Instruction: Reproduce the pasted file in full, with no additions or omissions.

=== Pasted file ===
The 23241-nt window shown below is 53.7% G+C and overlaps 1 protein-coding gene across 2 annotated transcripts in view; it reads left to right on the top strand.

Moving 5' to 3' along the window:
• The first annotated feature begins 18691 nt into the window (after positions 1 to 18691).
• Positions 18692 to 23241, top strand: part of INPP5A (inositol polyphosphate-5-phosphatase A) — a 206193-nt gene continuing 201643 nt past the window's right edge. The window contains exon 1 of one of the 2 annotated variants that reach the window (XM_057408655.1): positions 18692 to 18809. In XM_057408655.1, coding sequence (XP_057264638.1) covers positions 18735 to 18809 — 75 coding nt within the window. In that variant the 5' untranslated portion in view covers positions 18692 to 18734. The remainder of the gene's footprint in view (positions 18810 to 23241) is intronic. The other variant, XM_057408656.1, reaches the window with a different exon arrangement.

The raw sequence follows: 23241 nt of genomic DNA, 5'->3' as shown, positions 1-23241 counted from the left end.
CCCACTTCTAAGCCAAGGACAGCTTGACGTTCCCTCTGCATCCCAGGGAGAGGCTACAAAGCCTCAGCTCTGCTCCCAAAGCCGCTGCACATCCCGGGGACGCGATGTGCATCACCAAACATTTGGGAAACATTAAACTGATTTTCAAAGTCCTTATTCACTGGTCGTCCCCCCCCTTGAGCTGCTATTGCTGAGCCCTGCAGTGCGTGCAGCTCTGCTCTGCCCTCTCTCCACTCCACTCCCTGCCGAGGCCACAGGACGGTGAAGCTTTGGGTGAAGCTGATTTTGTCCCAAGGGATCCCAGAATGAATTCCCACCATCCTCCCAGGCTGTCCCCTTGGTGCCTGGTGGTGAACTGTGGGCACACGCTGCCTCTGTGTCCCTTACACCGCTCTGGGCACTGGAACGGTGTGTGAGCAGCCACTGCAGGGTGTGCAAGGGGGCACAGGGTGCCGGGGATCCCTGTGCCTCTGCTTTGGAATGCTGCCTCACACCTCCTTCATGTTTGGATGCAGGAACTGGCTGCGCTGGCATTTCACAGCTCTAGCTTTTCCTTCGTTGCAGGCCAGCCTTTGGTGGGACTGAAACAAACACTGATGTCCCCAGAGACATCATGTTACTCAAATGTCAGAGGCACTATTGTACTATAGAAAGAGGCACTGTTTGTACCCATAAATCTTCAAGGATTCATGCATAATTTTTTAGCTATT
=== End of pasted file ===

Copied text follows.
The 23241-nt window shown below is 53.7% G+C and overlaps 1 protein-coding gene across 2 annotated transcripts in view; it reads left to right on the top strand.

Moving 5' to 3' along the window:
• The first annotated feature begins 18691 nt into the window (after positions 1 to 18691).
• Positions 18692 to 23241, top strand: part of INPP5A (inositol polyphosphate-5-phosphatase A) — a 206193-nt gene continuing 201643 nt past the window's right edge. The window contains exon 1 of one of the 2 annotated variants that reach the window (XM_057408655.1): positions 18692 to 18809. In XM_057408655.1, coding sequence (XP_057264638.1) covers positions 18735 to 18809 — 75 coding nt within the window. In that variant the 5' untranslated portion in view covers positions 18692 to 18734. The remainder of the gene's footprint in view (positions 18810 to 23241) is intronic. The other variant, XM_057408656.1, reaches the window with a different exon arrangement.

The raw sequence follows: 23241 nt of genomic DNA, 5'->3' as shown, positions 1-23241 counted from the left end.
CCCACTTCTAAGCCAAGGACAGCTTGACGTTCCCTCTGCATCCCAGGGAGAGGCTACAAAGCCTCAGCTCTGCTCCCAAAGCCGCTGCACATCCCGGGGACGCGATGTGCATCACCAAACATTTGGGAAACATTAAACTGATTTTCAAAGTCCTTATTCACTGGTCGTCCCCCCCCTTGAGCTGCTATTGCTGAGCCCTGCAGTGCGTGCAGCTCTGCTCTGCCCTCTCTCCACTCCACTCCCTGCCGAGGCCACAGGACGGTGAAGCTTTGGGTGAAGCTGATTTTGTCCCAAGGGATCCCAGAATGAATTCCCACCATCCTCCCAGGCTGTCCCCTTGGTGCCTGGTGGTGAACTGTGGGCACACGCTGCCTCTGTGTCCCTTACACCGCTCTGGGCACTGGAACGGTGTGTGAGCAGCCACTGCAGGGTGTGCAAGGGGGCACAGGGTGCCGGGGATCCCTGTGCCTCTGCTTTGGAATGCTGCCTCACACCTCCTTCATGTTTGGATGCAGGAACTGGCTGCGCTGGCATTTCACAGCTCTAGCTTTTCCTTCGTTGCAGGCCAGCCTTTGGTGGGACTGAAACAAACACTGATGTCCCCAGAGACATCATGTTACTCAAATGTCAGAGGCACTATTGTACTATAGAAAGAGGCACTGTTTGTACCCATAAATCTTCAAGGATTCATGCATAATTTTTTAGCTATT